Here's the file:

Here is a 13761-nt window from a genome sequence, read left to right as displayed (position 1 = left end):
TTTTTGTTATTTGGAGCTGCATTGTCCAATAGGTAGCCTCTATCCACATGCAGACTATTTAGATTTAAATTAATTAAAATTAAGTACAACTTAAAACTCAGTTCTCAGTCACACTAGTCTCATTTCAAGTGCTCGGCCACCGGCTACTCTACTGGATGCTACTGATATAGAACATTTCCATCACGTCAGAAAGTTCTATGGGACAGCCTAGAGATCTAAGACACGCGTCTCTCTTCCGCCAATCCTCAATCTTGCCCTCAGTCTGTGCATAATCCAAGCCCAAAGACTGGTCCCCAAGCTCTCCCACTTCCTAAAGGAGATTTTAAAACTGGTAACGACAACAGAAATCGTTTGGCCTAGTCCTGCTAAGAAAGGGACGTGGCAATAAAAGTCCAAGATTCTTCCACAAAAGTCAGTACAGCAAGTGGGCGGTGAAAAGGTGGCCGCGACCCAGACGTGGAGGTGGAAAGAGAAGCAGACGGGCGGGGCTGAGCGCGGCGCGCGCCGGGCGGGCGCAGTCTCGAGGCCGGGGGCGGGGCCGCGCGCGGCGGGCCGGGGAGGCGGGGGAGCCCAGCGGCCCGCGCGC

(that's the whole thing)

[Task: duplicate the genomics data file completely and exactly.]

Here is a 13761-nt window from a genome sequence, read left to right as displayed (position 1 = left end):
TTTTTGTTATTTGGAGCTGCATTGTCCAATAGGTAGCCTCTATCCACATGCAGACTATTTAGATTTAAATTAATTAAAATTAAGTACAACTTAAAACTCAGTTCTCAGTCACACTAGTCTCATTTCAAGTGCTCGGCCACCGGCTACTCTACTGGATGCTACTGATATAGAACATTTCCATCACGTCAGAAAGTTCTATGGGACAGCCTAGAGATCTAAGACACGCGTCTCTCTTCCGCCAATCCTCAATCTTGCCCTCAGTCTGTGCATAATCCAAGCCCAAAGACTGGTCCCCAAGCTCTCCCACTTCCTAAAGGAGATTTTAAAACTGGTAACGACAACAGAAATCGTTTGGCCTAGTCCTGCTAAGAAAGGGACGTGGCAATAAAAGTCCAAGATTCTTCCACAAAAGTCAGTACAGCAAGTGGGCGGTGAAAAGGTGGCCGCGACCCAGACGTGGAGGTGGAAAGAGAAGCAGACGGGCGGGGCTGAGCGCGGCGCGCGCCGGGCGGGCGCAGTCTCGAGGCCGGGGGCGGGGCCGCGCGCGGCGGGCCGGGGAGGCGGGGGAGCCCAGCGGCCCGCGCGC